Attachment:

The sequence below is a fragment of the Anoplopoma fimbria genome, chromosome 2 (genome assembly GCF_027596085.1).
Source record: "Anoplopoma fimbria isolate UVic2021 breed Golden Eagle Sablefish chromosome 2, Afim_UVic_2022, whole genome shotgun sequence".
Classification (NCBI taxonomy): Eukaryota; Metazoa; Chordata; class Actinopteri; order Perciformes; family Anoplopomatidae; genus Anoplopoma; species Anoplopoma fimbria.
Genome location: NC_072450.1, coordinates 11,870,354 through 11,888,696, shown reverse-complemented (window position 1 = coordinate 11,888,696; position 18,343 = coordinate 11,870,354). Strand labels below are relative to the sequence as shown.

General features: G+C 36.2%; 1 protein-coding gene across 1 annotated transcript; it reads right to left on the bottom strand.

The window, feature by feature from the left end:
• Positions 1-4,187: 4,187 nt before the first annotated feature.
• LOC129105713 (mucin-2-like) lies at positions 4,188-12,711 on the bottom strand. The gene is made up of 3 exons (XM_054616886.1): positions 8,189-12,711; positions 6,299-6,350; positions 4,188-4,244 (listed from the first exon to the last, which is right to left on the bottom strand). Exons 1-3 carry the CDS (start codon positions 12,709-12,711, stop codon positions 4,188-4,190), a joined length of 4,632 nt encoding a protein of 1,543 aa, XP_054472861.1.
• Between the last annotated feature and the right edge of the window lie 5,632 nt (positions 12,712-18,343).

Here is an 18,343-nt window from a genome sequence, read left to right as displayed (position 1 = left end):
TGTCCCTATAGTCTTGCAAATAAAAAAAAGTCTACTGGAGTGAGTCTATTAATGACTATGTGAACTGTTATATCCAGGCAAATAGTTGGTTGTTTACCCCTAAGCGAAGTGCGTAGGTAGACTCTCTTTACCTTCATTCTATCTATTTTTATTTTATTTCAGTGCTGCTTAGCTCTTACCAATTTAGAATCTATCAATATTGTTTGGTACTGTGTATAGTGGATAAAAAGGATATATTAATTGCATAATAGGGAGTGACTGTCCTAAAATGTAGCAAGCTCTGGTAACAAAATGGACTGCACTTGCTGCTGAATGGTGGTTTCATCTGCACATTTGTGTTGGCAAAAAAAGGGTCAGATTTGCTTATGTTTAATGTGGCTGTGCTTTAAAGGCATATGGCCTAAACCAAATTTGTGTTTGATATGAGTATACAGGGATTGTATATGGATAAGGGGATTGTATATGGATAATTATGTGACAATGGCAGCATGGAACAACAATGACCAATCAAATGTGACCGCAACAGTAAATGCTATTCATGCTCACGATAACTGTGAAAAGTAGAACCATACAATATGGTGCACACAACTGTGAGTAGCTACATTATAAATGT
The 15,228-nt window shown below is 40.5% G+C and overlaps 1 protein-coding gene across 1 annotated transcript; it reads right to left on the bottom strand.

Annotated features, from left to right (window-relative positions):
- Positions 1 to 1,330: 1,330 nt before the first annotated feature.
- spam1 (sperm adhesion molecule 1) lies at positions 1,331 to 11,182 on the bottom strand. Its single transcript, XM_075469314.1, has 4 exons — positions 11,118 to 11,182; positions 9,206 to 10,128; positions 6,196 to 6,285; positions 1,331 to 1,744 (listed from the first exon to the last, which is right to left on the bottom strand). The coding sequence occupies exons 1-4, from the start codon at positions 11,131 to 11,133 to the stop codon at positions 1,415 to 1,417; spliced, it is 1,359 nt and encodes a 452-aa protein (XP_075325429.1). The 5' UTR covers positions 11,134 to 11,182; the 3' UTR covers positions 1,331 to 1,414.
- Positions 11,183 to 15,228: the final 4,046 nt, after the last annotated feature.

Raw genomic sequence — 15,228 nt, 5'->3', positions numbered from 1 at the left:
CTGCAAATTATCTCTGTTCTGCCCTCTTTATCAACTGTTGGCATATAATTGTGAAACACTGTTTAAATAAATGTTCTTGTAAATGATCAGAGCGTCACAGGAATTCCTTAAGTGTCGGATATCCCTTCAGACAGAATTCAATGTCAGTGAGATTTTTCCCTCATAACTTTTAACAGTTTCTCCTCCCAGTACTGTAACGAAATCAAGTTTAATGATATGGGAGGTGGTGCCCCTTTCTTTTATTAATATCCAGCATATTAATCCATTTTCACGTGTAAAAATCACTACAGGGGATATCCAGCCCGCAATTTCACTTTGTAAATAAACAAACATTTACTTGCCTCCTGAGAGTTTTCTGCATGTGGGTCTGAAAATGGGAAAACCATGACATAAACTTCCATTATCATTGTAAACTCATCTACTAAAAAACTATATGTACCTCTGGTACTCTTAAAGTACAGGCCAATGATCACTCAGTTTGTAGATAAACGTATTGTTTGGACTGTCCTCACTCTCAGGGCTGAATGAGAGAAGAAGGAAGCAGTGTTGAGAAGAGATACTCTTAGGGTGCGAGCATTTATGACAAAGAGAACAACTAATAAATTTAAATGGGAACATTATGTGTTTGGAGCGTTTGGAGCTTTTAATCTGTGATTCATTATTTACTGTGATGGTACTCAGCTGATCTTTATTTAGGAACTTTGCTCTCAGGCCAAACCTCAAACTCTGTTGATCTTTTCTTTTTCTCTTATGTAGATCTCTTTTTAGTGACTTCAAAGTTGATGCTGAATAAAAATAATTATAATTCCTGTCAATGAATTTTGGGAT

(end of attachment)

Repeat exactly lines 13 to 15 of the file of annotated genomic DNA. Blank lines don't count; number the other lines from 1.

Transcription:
Annotated features, from left to right (window-relative positions):
- Positions 1 to 1,330: 1,330 nt before the first annotated feature.
- spam1 (sperm adhesion molecule 1) lies at positions 1,331 to 11,182 on the bottom strand. Its single transcript, XM_075469314.1, has 4 exons — positions 11,118 to 11,182; positions 9,206 to 10,128; positions 6,196 to 6,285; positions 1,331 to 1,744 (listed from the first exon to the last, which is right to left on the bottom strand). The coding sequence occupies exons 1-4, from the start codon at positions 11,131 to 11,133 to the stop codon at positions 1,415 to 1,417; spliced, it is 1,359 nt and encodes a 452-aa protein (XP_075325429.1). The 5' UTR covers positions 11,134 to 11,182; the 3' UTR covers positions 1,331 to 1,414.